The Woodbridge Board of Education, at its December meeting, unanimously supported a proposed 4.7% spending increase for the 2017-18 school year over the current budget. The total budget as presented by School Supt. Robert Gilbert is for $14,418,502, up from this year’s $13.8 million.
The increase reflects, in large part, contractual salary increases (2.6%) and rising outplacement costs, both traditional budget drivers. But the budget also absorbs an accounting shift, which moves the money for computer replacements at Beecher Road School from the capital and non-recurring budget to the district’s operating budget.
Other than that, the proposed budget is flat. It maintains services and does not add any teachers or other staff, in spite of projected enrollment increases, according to Supt. Gilbert. He pointed out that most classrooms will reach the upper limit of the board-set class-size guidelines, a few may even exceed it by one student, but he felt that it was within reasonable range. The guidelines suggest limiting class sizes to 17-19 students in the younger grades up to third grade; and 19-21 students for grades 4 to 6. Should the enrollment in Woodbridge continue to increase as predicted, however, the district will have to add classrooms in future years. Currently, there are 776 students enrolled in the elementary school; for 2017-18, that number is expected to jump to 811 and from there to 831.
Gilbert held onto the budget “mantra” of his predecessor, Dr. Guy Stella, to “improve the quality of education that supports the mission, vision and goals” of the board and to develop a budget that “respects the taxpayer”.
As for the $100,000 technology request — which is based on a 5-year replacement plan — it is not any more than in past years. However, the town asked the school district to show it in their operating budget, as it cannot be considered a one-time expenditure. It includes $57,000 for student iPads and printer replacements; $30,000 for faculty laptop and iPad replacements and $10,000 for document cameras and projector replacements and $3,000 for office computers.
Outplacement costs have been rising in the past 10 years or so, both at the state and at the national level, Gilbert said, calling it “a growing trend”. If, despite the district’s best effort to meet the needs of all students, it cannot provide for the education of a student, that student is placed in specialized schools where their needs can be met. Reasons can be behavioral, academic, or social-emotional, or a mix of those issues. In Woodbridge, there are a handful of such outplacements. The cost is projected to jump from $762,000 to $873,000, and reflects both a slight increase in kids serviced and a cost increase from the providers.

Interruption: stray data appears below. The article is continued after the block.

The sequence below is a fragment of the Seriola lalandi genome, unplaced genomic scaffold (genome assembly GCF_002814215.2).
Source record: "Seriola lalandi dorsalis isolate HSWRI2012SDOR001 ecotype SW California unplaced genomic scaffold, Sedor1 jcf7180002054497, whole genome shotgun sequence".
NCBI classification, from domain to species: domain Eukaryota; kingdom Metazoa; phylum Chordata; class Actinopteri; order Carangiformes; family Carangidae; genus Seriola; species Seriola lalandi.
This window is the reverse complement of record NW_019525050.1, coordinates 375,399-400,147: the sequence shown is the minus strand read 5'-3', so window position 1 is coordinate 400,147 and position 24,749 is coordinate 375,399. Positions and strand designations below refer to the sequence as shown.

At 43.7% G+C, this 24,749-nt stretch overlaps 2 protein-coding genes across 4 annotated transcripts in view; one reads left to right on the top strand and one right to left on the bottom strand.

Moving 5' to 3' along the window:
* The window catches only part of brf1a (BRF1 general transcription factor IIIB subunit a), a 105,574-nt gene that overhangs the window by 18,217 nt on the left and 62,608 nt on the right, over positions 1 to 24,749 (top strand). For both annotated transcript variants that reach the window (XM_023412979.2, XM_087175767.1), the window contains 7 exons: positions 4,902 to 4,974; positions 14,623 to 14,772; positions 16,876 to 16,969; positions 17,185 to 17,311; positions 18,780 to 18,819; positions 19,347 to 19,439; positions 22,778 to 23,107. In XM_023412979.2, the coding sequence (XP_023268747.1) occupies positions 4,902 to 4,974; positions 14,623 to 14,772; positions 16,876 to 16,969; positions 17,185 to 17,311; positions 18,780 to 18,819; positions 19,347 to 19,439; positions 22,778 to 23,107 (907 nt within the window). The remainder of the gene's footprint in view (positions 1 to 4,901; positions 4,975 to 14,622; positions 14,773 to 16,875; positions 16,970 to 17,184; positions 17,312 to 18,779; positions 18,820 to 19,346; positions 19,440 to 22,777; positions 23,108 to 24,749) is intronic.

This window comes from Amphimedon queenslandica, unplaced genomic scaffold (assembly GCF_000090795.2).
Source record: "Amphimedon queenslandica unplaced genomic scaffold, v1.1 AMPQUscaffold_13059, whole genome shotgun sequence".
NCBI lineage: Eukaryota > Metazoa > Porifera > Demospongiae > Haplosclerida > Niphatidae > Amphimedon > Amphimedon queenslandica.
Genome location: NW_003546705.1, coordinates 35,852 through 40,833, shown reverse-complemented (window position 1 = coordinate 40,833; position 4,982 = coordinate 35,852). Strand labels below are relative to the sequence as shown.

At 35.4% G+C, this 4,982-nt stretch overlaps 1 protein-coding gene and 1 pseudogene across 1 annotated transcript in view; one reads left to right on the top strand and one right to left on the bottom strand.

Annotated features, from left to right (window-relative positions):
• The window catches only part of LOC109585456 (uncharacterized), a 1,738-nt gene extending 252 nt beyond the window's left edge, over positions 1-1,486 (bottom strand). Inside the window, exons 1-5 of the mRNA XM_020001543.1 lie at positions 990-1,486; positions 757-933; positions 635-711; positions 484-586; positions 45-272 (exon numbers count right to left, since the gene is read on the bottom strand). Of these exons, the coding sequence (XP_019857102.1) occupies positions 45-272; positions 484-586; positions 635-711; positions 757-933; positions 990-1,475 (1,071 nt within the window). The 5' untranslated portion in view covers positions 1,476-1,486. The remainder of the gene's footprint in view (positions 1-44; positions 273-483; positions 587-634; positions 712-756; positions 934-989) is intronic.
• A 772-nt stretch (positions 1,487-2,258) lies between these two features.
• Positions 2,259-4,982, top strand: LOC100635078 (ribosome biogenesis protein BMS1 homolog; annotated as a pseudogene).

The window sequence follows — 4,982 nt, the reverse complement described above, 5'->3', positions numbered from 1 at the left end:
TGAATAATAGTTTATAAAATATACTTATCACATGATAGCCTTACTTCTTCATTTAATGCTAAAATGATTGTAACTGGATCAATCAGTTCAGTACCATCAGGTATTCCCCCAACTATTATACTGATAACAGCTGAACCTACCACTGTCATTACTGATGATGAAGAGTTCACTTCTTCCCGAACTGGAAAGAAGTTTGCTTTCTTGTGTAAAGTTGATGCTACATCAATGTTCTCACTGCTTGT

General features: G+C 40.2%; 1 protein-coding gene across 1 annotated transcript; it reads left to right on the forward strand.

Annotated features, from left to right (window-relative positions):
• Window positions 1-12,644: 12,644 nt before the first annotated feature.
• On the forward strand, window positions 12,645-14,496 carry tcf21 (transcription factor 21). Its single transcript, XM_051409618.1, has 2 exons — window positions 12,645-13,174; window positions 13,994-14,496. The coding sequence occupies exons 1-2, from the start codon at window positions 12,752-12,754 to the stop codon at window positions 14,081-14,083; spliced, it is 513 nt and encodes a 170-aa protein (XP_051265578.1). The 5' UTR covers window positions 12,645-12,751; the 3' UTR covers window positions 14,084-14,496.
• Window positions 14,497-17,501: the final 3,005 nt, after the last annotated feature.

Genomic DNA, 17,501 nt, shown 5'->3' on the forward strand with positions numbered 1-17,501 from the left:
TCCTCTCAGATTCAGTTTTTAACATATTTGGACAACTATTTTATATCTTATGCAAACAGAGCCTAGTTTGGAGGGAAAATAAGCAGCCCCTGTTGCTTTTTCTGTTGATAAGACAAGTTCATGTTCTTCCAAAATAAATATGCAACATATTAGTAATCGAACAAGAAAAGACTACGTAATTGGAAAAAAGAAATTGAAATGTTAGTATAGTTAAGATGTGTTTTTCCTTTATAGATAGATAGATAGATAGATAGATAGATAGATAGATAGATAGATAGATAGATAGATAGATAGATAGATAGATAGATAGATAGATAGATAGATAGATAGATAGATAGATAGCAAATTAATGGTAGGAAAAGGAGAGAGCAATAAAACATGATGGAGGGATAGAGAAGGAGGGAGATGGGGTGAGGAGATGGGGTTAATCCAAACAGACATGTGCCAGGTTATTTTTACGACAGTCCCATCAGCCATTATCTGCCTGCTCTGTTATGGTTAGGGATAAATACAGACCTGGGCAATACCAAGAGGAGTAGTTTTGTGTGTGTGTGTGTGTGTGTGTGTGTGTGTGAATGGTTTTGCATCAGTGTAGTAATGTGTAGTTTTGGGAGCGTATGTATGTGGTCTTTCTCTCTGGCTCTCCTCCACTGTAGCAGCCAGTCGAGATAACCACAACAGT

Salaries and benefits make up about half of the budget increase (43%), but constitute 77% of the total budget. Out-of district tuition causes about a third of the increase (31%), but makes up only 4.2% of the budget; the computers represent 15% of the increase, but are part of the furniture and equipment line item, which makes up less than 1% of the total budget. The rest of the increases are caused by utility increases, professional services, and miscellaneous others.
Board of Education members congratulated the superintendent on his budget presentation. Some wondered if the district should plan for an additional classroom given projected enrollment increases. In the end the board voted unanimously to keep current staffing, as the superintendent felt confident it would work out for the upcoming year.
As for the total increase as presented, there are obvious reasons and a rationale for that, said board member Nancy Maasbach. Board Chairman Margaret Hamilton pointed to the “Return on investment,” which lists the district’s achievements that were funded by the taxpayers.
Those include recent state-wide assessment results, such as the science Connecticut Mastery Test, where the local fifth graders placed first in the state. Beecher Road School students also placed in the top 10% in language arts and math assessments. The use of technology is an important 21st century learning tool and teaches students to use it responsibly and creatively. Gilbert also praised the music and art programs at the school. Overall, many of the school’s programs have attracted attention, both from within the state and the nation. For example, the New Hampshire State Department of Education selected the local Multi Age Program as one of two sites in the nation for further study and professional learning.
By Bettina Thiel – Woodbridge Town News Correspondent